Friday, August 17, 2012


Stephen Fry - All about I (What I wish I knew when I was 18)

Close encounters of the leeky kind

I'm wearing a skirt.
Walk down the street with a freshly purchased leek loosely held in my hand.
I pass a group of men, hanging out on a street corner.
They cheer, jeer and whistle approvingly in regards to my leek-handling qualities.

Guess it's *that* time of year again....


Thursday, August 16, 2012

Glory on April 2nd

On the morning of April 2nd, Greg woke up with a massive hangover.
He had no memory of what he had done the night before, although intermixed with his morning-after-nausea were little snippets, images.
Images of him dancing on top of a table, squishing a cat, and sticking Lego's up his nose.
With his eyes barely open that last image made a particular impact on him.
Were there Lego's up his nose?
Was that why he was feeling so groggy?
Without moving the rest of his body, he slowly lifted his right hand and touched his nose with utmost care.
No hard little bits there.
Bloody hell...
He uttered a sigh of relief.
"That's the last time, you tosser", he muttered under his breath while he sat up slowly, the world spinning before him.
Then he realized what day it was.
He jumped up, and almost instantly dropped back down again.
Landing on the bed with a muffled thud.
"Too quick...toooo....quick..."
His legs were made of jelly and his head clearly had other plans.
But he had to get out.

He rolled himself towards the edge of the bed, lowered his limp body off the side onto the floor, dragging part of his stained duvet with him.
Life was moving in slow-motion.
He then proceeded to roll his body towards the door across a floor strewn with dirty socks, sneakers, an empty soda can, a half eaten kebab sandwich and three cigarettes in a plastic cup.
By the time he reached the door he looked even groggier than when he just woke.
Dragging his body across the threshold like a man who just reached an oasis after a week without water in the scorching desert, he made it to the other side.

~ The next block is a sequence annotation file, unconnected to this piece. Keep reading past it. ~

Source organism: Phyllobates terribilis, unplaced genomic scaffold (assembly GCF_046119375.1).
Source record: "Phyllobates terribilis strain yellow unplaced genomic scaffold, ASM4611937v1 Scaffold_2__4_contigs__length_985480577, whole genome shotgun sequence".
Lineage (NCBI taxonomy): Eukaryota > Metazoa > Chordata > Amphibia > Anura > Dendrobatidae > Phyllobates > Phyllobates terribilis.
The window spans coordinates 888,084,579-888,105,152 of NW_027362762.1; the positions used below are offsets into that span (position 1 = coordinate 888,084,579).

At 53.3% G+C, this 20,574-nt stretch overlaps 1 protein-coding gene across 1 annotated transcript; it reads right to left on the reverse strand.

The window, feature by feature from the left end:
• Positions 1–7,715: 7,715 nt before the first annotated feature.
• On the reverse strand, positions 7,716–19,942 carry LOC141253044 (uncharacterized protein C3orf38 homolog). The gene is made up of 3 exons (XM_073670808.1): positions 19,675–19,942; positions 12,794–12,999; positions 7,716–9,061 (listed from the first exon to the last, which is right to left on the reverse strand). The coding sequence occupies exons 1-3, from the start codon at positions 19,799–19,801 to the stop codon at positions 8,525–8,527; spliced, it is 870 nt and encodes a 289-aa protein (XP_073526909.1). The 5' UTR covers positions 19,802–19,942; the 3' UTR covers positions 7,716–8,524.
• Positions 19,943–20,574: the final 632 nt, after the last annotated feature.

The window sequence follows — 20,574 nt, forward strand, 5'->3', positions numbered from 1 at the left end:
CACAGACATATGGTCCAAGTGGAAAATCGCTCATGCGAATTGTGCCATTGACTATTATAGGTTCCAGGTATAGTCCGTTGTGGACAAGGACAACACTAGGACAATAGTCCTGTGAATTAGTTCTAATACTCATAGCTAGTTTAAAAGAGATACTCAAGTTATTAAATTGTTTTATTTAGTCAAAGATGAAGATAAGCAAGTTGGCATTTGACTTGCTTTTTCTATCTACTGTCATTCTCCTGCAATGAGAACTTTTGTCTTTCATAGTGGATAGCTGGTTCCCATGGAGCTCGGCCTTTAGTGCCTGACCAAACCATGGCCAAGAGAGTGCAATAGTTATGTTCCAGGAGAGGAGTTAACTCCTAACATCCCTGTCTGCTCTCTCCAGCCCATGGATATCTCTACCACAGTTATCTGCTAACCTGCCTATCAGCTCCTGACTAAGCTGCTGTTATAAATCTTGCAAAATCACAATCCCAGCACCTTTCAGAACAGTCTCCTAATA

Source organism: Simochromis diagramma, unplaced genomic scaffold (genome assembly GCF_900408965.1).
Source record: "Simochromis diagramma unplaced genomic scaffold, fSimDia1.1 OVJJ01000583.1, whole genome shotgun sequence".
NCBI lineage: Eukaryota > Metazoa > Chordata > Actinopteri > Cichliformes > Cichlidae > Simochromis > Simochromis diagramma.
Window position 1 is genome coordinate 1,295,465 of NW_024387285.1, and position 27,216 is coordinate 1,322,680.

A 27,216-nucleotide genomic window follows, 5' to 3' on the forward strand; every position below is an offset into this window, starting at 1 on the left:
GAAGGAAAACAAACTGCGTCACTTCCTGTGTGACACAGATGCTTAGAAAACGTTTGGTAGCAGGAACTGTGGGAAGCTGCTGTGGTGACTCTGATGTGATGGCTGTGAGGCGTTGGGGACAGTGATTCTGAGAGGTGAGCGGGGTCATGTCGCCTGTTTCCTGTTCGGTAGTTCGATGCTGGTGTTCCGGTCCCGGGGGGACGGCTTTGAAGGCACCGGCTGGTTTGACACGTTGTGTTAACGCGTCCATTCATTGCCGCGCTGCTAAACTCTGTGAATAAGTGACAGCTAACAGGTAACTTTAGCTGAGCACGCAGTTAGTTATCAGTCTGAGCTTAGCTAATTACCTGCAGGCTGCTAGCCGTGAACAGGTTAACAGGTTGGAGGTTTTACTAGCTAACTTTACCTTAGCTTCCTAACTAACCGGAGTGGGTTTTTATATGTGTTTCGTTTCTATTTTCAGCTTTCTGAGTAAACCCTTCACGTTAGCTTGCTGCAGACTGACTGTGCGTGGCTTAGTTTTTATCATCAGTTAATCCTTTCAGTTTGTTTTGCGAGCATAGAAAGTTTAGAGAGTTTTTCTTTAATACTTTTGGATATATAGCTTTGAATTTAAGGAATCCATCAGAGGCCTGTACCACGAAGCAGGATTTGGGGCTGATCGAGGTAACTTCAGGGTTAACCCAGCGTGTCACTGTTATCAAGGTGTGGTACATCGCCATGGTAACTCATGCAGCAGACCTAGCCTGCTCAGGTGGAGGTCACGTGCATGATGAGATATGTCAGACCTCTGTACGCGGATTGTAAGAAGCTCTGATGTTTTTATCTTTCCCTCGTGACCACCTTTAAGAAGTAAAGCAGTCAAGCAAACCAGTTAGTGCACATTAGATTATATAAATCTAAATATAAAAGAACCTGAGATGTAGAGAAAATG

"Yeah" he muttered, nauseous and breathless, before opening the door to the bathroom and dragging himself into the shower.
His head now pounding ferociously.

The icy water of the shower made his body twitch.
After sitting in the shower for a few minutes, he turned the tap off and proceeded to peel off his now soaked clothes.
There was no time to waste.
He got to his feet and swaggered his naked body towards the hall closet.
It had to be done.

Scratching his bare bottom and letting out a wail of inner pain he opened the closet door.
A beam of light streamed out, as it illuminated what hung inside:

A glorious pair of rocketship undies.

He slipped the underwear on.
They fit him like a glove.
It felt good.

He was ready.
Touching his rocketship-undie covered ass, he immediately noticed the power that emanated from them.
His demeanor had changed.
Gone was the nausea.
Gone were the images of squished cats and Lego nosebleeds.
Gone were his jelly legs.

It was April 2nd.
He was Rocketship Underwear Man.
He needed to fulfill his mission of climbing onto the rooftop and stare meaningfully into the far distance.
Hair flopping in the wind, sun fiddling with his bare chest, one leg bent, eyes fixed.
It was written.
His destiny.
So he did.

(for the fans of Rocketship Underwear Snippet Man, *wink!*)

Saturday, August 11, 2012

In May I wrote a blog about my wonderful grandfather's struggle with Parkinson's decease.
He has since passed.
A month to the day after I wrote that blog post.

To say it was intense would be an understatement.
We sat by his bed for a week, seeing his diminishing body fight against the inevitable.
Whenever nobody was around I would talk to him, update him on my plans for the future, on what was going on around him, and reminisce about precious moments we shared, and stories he told me.